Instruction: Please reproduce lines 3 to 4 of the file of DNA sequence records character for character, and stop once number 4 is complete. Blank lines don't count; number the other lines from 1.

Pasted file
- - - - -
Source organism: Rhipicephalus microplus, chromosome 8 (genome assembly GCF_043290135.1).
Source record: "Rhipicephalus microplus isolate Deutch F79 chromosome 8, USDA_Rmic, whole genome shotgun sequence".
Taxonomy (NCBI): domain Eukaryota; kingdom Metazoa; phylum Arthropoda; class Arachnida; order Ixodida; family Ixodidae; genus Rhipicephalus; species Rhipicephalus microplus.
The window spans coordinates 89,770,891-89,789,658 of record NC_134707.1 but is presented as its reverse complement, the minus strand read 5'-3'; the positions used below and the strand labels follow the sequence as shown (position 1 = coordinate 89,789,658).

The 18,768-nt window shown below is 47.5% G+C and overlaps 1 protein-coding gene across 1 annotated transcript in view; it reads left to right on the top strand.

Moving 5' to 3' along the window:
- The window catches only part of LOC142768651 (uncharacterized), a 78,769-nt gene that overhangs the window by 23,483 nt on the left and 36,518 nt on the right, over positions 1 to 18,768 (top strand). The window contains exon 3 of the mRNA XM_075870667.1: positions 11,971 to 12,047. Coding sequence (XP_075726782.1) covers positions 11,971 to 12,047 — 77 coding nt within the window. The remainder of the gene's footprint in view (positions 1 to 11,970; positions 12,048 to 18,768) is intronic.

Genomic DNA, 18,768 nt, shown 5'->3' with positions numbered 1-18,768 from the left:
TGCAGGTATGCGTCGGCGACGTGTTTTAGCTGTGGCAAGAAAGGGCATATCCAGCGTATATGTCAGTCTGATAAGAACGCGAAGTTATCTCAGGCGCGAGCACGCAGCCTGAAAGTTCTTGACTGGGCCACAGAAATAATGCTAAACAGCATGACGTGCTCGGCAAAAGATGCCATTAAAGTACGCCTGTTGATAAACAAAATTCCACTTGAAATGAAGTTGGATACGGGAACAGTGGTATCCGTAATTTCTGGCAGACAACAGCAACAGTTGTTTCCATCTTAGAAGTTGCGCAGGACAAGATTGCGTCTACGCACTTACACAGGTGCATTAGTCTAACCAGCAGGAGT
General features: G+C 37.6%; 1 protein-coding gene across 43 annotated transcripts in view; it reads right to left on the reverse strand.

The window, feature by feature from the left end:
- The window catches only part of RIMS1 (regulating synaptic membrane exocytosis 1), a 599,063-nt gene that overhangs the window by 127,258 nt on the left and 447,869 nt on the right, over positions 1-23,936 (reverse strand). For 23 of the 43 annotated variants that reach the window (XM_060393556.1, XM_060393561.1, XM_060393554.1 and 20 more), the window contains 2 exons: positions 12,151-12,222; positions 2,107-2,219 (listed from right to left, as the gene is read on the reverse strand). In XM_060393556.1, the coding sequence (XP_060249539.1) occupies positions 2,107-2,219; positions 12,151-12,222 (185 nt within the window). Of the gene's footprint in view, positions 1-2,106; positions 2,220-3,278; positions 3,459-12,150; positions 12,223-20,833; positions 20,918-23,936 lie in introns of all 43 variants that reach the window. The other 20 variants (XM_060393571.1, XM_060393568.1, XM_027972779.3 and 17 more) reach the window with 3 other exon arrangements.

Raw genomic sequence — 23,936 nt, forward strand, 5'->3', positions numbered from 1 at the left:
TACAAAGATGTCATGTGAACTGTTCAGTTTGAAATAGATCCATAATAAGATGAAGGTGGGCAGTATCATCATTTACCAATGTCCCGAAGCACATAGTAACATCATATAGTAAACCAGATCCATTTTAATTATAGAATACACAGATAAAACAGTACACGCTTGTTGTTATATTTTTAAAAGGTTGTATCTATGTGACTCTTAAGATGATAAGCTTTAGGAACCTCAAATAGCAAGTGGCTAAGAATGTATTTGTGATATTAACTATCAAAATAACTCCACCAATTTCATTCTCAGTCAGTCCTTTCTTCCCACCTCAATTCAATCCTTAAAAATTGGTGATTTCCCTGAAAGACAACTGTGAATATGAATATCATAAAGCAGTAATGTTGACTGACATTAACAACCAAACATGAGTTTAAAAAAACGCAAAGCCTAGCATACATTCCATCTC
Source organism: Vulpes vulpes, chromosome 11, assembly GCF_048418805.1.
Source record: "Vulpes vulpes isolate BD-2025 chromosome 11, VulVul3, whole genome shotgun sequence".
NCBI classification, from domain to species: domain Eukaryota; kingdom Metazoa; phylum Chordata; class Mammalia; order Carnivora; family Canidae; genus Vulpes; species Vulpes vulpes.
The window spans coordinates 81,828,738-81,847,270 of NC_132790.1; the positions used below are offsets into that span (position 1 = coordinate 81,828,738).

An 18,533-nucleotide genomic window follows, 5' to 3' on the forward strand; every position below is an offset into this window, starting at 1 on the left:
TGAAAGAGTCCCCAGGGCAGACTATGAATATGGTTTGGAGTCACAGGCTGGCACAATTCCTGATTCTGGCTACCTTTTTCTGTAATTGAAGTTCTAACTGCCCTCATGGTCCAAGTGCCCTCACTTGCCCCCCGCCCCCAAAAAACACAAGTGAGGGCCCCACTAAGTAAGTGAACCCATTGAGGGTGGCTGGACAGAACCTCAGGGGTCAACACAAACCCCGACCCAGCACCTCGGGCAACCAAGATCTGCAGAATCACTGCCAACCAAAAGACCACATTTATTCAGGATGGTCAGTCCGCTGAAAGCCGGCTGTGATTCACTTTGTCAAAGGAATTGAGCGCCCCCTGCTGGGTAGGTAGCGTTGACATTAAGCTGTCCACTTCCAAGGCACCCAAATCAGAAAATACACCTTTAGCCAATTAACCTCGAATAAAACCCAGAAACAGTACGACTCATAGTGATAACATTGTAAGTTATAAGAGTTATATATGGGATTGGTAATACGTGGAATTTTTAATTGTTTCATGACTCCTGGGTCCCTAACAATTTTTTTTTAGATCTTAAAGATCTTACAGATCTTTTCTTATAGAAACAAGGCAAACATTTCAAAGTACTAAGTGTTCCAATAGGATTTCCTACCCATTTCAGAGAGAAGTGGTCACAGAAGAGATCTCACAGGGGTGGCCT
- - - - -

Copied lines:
Taxonomy (NCBI): domain Eukaryota; kingdom Metazoa; phylum Arthropoda; class Arachnida; order Ixodida; family Ixodidae; genus Rhipicephalus; species Rhipicephalus microplus.
The window spans coordinates 89,770,891-89,789,658 of record NC_134707.1 but is presented as its reverse complement, the minus strand read 5'-3'; the positions used below and the strand labels follow the sequence as shown (position 1 = coordinate 89,789,658).